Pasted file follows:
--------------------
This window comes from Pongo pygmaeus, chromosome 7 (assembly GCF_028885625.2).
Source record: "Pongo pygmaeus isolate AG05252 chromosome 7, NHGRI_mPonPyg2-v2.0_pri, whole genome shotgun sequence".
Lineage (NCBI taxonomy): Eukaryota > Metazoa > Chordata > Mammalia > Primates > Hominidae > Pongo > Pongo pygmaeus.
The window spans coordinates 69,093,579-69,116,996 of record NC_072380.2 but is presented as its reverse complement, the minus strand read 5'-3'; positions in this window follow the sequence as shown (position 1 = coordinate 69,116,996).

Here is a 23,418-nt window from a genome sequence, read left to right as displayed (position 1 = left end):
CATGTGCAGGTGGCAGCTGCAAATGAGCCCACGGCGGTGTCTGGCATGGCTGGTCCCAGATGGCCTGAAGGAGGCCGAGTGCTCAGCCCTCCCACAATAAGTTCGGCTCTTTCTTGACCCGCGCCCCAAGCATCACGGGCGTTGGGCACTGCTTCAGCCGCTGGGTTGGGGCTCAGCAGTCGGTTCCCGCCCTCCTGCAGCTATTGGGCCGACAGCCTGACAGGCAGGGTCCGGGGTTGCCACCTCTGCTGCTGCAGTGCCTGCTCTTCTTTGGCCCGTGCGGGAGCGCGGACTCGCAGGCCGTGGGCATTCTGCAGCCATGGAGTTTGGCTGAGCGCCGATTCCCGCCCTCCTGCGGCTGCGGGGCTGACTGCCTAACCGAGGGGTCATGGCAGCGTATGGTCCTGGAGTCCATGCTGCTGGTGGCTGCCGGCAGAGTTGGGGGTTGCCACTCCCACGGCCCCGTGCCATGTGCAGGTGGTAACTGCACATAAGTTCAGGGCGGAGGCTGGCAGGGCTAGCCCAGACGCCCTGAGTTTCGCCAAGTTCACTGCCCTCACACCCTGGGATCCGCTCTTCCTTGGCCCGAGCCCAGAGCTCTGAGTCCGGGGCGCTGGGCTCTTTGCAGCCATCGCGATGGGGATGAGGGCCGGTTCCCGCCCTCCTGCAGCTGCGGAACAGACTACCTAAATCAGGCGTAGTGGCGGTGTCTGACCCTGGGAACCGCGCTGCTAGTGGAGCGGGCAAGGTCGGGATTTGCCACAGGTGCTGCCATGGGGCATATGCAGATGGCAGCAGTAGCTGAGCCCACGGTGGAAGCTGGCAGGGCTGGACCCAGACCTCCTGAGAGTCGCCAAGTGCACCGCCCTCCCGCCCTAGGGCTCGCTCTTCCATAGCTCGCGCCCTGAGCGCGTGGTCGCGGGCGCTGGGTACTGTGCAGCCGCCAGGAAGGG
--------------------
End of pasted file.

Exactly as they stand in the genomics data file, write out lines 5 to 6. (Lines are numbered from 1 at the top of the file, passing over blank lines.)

Here is a 23,418-nt window from a genome sequence, read left to right as displayed (position 1 = left end):
CATGTGCAGGTGGCAGCTGCAAATGAGCCCACGGCGGTGTCTGGCATGGCTGGTCCCAGATGGCCTGAAGGAGGCCGAGTGCTCAGCCCTCCCACAATAAGTTCGGCTCTTTCTTGACCCGCGCCCCAAGCATCACGGGCGTTGGGCACTGCTTCAGCCGCTGGGTTGGGGCTCAGCAGTCGGTTCCCGCCCTCCTGCAGCTATTGGGCCGACAGCCTGACAGGCAGGGTCCGGGGTTGCCACCTCTGCTGCTGCAGTGCCTGCTCTTCTTTGGCCCGTGCGGGAGCGCGGACTCGCAGGCCGTGGGCATTCTGCAGCCATGGAGTTTGGCTGAGCGCCGATTCCCGCCCTCCTGCGGCTGCGGGGCTGACTGCCTAACCGAGGGGTCATGGCAGCGTATGGTCCTGGAGTCCATGCTGCTGGTGGCTGCCGGCAGAGTTGGGGGTTGCCACTCCCACGGCCCCGTGCCATGTGCAGGTGGTAACTGCACATAAGTTCAGGGCGGAGGCTGGCAGGGCTAGCCCAGACGCCCTGAGTTTCGCCAAGTTCACTGCCCTCACACCCTGGGATCCGCTCTTCCTTGGCCCGAGCCCAGAGCTCTGAGTCCGGGGCGCTGGGCTCTTTGCAGCCATCGCGATGGGGATGAGGGCCGGTTCCCGCCCTCCTGCAGCTGCGGAACAGACTACCTAAATCAGGCGTAGTGGCGGTGTCTGACCCTGGGAACCGCGCTGCTAGTGGAGCGGGCAAGGTCGGGATTTGCCACAGGTGCTGCCATGGGGCATATGCAGATGGCAGCAGTAGCTGAGCCCACGGTGGAAGCTGGCAGGGCTGGACCCAGACCTCCTGAGAGTCGCCAAGTGCACCGCCCTCCCGCCCTAGGGCTCGCTCTTCCATAGCTCGCGCCCTGAGCGCGTGGTCGCGGGCGCTGGGTACTGTGCAGCCGCCAGGAAGGG